device is in field trials in India and costs about $25 to produce
Harvard researchers have created an inexpensive detector that can be used by healthcare workers in the world's poorest regions to monitor diabetes, detect malaria and discover environmental pollutants.
The device is in field trials in India. It costs about $25 to produce, weighs just two ounces, and is about the size of a pack of cigarettes. "We designed it to be as close as possible to a glucose meter, because that's familiar to people," said Mr Alex Nemiroski, a postdoctoral fellow in the lab of Flowers University Professor George Whitesides and lead author of a paper, released in the Proceedings of the National Academy of Sciences, describing the work. He added, "There are two buttons. Select the test and press ‘go.' It should be a no-brainer."
Mr Nemiroski and colleagues in Whitesides' Lab, the Wyss Institute for Biologically Inspired Engineering, the Kavli Institute for Bionano Science and Technology, Harvard's School of Engineering and Applied Sciences, and the University of Oviedo, Spain, worked on the device for nearly three years. He has turned the device over to entrepreneurs interested in commercializing the technology.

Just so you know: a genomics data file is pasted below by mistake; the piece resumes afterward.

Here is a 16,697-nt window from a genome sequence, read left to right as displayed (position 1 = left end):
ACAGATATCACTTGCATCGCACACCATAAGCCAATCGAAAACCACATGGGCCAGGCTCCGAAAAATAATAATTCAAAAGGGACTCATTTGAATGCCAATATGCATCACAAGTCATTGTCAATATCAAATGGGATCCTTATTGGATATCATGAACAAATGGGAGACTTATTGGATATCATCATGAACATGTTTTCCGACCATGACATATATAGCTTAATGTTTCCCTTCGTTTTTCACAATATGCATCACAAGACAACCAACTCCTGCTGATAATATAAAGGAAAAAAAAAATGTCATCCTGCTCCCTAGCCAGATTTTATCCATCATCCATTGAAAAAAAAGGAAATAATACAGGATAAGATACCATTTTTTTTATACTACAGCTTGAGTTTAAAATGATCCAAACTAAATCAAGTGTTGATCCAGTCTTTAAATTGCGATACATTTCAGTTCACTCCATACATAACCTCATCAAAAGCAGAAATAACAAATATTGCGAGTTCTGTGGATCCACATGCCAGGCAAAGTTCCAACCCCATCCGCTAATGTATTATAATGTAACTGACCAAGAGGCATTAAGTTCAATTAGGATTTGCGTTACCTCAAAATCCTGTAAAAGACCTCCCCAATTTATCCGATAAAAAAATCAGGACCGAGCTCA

Mr Whitesides said, "Our work had three objectives - to make a technologically versatile, hand-held electrochemical reader that was inexpensive and rugged; to demonstrate methods of programming and using this device to do a range of assays relevant in public health, diagnostics in resource-limited environments, and testing for safety and quality of water, food, and other health-related materials; and to make the information provided by the analysis easily uploadable to the Web over even low-end cellphones."
In creating the device, Mr Nemiroski collaborated with experts in chemistry, biology, and other fields.